Bad code gives me anxiety. Sometimes I even get physically sick. Subtle bad code is even worse.
The subconscious mind sees and processes lots of things we don’t realize. It communicates it to us in weird ways. Feelings, anxiety, lack of patience are some examples that happen to me, but it’s probably different for each person.
Let’s look at very simple, unharming code. I have obfuscated the variables, but this is production code.
On the premise that less code is better, someone has compiled all variable definitions in one line. Why is this bad?
Remember the Single Responsibility Principle. It’s a principle. Don’t argue it’s applied to methods or classes. It’s only a way to think about code, so let’s use it.
This one line has at least six different reasons to change. When you need to spend a long time (seconds are a long time for the subconscious) reading one line with several responsibilities that might not even interest you at that moment, this process makes your subconscious go crazy. That alone might make you stand up from your computer and get a coffee.
Later one person refactored that code into this:
The line break. Since we’re in 1986, the line break in the bad code was inserted to make the line easier to read. There is no other way to make it easier to read, right? So why not break the one conceptual line into two, and have the reader of the code make the effort to figure out these are in fact the same line?
Two lines that are in fact the same line. The one thing that points out that they are the same line is the comma in the end of line one. Also, this feature of arbitrarily breaking lines at random points varies by language and by symbol. Some things sometimes allow line breaks, other things sometimes don’t. Imagine a powerful processor (again your subconscious) going through this idea every time you happen to glimpse over this line while trying to read code. Metaphorical subconscious suicide.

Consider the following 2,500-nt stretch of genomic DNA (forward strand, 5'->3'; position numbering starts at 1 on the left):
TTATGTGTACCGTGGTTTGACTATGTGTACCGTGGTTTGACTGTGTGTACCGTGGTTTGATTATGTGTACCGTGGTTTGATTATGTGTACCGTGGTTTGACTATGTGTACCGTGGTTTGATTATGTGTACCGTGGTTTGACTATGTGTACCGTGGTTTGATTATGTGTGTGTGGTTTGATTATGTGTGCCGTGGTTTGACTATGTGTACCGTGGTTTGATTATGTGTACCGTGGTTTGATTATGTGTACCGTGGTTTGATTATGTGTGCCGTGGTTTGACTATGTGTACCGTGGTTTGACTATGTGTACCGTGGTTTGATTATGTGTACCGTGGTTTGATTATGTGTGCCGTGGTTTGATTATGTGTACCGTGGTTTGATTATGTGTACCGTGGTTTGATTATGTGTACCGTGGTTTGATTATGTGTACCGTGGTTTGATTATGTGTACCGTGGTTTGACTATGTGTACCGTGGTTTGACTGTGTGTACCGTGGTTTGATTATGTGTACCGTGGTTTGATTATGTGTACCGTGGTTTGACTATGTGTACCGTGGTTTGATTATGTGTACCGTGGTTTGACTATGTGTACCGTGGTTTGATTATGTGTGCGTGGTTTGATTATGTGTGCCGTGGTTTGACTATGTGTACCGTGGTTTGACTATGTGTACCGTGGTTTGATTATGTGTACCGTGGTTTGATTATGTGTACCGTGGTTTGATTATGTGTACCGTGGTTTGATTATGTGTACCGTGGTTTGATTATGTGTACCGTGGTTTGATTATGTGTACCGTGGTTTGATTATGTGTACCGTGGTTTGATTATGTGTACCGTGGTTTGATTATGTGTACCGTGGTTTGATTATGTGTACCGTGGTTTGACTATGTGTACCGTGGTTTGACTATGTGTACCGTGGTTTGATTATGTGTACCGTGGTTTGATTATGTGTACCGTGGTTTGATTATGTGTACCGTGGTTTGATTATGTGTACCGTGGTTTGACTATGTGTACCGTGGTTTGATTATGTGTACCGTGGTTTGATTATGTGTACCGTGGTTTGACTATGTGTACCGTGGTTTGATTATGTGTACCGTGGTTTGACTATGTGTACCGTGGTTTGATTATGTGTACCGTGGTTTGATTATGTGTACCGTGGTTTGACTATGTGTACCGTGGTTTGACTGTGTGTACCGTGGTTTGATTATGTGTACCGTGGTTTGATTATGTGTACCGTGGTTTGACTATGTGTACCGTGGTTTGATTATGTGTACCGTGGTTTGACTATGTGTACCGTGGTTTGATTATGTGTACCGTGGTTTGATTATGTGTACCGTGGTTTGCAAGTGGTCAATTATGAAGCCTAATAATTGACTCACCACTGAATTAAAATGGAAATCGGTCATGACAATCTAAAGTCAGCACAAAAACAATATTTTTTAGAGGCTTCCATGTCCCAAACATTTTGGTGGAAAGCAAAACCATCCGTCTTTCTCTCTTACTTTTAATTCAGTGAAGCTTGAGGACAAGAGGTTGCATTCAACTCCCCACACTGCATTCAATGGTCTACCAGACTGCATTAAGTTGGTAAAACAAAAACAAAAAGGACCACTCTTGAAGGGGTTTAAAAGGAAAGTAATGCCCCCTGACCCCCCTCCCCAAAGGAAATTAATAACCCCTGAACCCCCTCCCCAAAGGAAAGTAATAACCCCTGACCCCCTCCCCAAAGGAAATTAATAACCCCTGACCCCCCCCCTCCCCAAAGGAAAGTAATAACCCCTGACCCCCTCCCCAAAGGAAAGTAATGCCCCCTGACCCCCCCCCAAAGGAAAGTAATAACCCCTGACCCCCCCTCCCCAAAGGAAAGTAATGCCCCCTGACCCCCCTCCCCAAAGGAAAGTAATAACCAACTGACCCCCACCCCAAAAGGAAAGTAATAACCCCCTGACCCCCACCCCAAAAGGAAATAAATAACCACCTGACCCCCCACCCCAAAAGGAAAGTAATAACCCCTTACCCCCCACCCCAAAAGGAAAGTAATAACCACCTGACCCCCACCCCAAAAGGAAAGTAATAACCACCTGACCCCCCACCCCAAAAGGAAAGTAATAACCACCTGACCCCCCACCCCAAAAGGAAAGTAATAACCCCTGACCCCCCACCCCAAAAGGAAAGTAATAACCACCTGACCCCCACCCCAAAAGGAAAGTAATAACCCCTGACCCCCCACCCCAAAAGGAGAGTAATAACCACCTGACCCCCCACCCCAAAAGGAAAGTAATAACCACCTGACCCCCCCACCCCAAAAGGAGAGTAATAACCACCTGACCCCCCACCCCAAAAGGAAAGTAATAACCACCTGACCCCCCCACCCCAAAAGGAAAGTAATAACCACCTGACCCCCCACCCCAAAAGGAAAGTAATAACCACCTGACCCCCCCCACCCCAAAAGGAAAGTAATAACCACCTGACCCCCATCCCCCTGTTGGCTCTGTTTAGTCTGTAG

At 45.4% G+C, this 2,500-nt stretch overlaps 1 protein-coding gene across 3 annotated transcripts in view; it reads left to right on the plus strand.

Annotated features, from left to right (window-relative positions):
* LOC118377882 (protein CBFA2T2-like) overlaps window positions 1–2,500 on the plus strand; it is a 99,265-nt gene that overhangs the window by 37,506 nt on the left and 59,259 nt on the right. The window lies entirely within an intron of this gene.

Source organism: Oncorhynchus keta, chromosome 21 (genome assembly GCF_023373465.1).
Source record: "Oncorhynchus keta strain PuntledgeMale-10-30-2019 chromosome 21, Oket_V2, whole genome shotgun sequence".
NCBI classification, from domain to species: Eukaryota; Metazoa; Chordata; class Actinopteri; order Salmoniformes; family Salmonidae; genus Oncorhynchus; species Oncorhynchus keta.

Also, not everyone has screens of the same size, or even the same editors, or even the same window sizes.
So why not this version?
All line breaks are now meaningful.
You’re saving 3 chars on each line. At what cost? The worst possible cost: Mental Mapping.
You’re making the reader of the code who is interested on the definition of someController look at line 3, then at line one (for the ‘var’ keyword), to see that this is a variable definition. When looking at line one there is the extra burden of removing the other var definition (numberOfUsers) from the current context (remember I’m talking about subconscious burdens).
Also in practice you can’t search for ‘var someController’.
What about this?
To the subconscious mind, this version might be the most scary. After writing this, it’s easy to see you should do something about it, and might eventually fall back to one of the above.
This version has six different lines that do different things. They define variables that are used in different places. If you’re looking for one, you’ll find it in one line. You can safely ignore the other lines. No unnecessary 80’s line breaks. Peachy? No.
Arguebly better than all others, but scary anyway. This version points you to several bigger issues. This method is probably doing too many things and it should be refactored. These variable definitions should probably be moved closer to their usages (and you didn’t do it because the method is such a mess that you can’t easily find them, true story). To the experienced programmer, this code is all probably going to be gone after refactoring. There is a lot of work to come.
Now imagine that on your subconscious mind on a Monday morning. Or a Friday night. Whatever scares you most.
Point: It’s very hard for your subconscious mind to deal with legacy code where code complexity and major design issues are hidden behind poorly compacted lines and bad refactoring. Undoing one mess reveals a bigger mess and that is frustrating and makes it hard to find the right direction to go.
Try one of those Chinese puzzles where you have to undo everything before you can solve it.